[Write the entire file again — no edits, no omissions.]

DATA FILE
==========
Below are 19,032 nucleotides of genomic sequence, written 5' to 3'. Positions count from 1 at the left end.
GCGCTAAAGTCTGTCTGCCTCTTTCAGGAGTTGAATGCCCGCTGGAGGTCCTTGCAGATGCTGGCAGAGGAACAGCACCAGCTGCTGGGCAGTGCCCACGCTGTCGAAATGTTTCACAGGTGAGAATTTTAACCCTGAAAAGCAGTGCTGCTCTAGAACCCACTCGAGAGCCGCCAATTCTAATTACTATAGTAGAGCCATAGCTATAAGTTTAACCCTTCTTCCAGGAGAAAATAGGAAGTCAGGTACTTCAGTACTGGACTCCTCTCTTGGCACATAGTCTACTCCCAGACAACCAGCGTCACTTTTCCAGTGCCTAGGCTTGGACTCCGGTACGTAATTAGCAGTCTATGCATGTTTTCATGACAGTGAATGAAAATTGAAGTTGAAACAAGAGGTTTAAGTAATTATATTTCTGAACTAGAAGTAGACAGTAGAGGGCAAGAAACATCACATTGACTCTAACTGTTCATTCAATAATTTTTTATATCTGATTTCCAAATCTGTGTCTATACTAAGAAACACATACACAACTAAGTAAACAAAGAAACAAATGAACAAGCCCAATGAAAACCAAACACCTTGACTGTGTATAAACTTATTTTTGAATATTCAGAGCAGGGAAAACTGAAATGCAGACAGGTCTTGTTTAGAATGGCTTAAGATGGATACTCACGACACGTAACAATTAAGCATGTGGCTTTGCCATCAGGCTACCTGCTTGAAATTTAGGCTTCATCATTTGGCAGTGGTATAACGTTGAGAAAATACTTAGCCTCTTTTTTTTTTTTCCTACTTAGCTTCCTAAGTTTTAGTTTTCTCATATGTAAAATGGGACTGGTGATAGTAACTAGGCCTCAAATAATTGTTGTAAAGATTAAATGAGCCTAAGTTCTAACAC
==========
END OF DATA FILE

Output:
Below are 19,032 nucleotides of genomic sequence, written 5' to 3'. Positions count from 1 at the left end.
GCGCTAAAGTCTGTCTGCCTCTTTCAGGAGTTGAATGCCCGCTGGAGGTCCTTGCAGATGCTGGCAGAGGAACAGCACCAGCTGCTGGGCAGTGCCCACGCTGTCGAAATGTTTCACAGGTGAGAATTTTAACCCTGAAAAGCAGTGCTGCTCTAGAACCCACTCGAGAGCCGCCAATTCTAATTACTATAGTAGAGCCATAGCTATAAGTTTAACCCTTCTTCCAGGAGAAAATAGGAAGTCAGGTACTTCAGTACTGGACTCCTCTCTTGGCACATAGTCTACTCCCAGACAACCAGCGTCACTTTTCCAGTGCCTAGGCTTGGACTCCGGTACGTAATTAGCAGTCTATGCATGTTTTCATGACAGTGAATGAAAATTGAAGTTGAAACAAGAGGTTTAAGTAATTATATTTCTGAACTAGAAGTAGACAGTAGAGGGCAAGAAACATCACATTGACTCTAACTGTTCATTCAATAATTTTTTATATCTGATTTCCAAATCTGTGTCTATACTAAGAAACACATACACAACTAAGTAAACAAAGAAACAAATGAACAAGCCCAATGAAAACCAAACACCTTGACTGTGTATAAACTTATTTTTGAATATTCAGAGCAGGGAAAACTGAAATGCAGACAGGTCTTGTTTAGAATGGCTTAAGATGGATACTCACGACACGTAACAATTAAGCATGTGGCTTTGCCATCAGGCTACCTGCTTGAAATTTAGGCTTCATCATTTGGCAGTGGTATAACGTTGAGAAAATACTTAGCCTCTTTTTTTTTTTTCCTACTTAGCTTCCTAAGTTTTAGTTTTCTCATATGTAAAATGGGACTGGTGATAGTAACTAGGCCTCAAATAATTGTTGTAAAGATTAAATGAGCCTAAGTTCTAACAC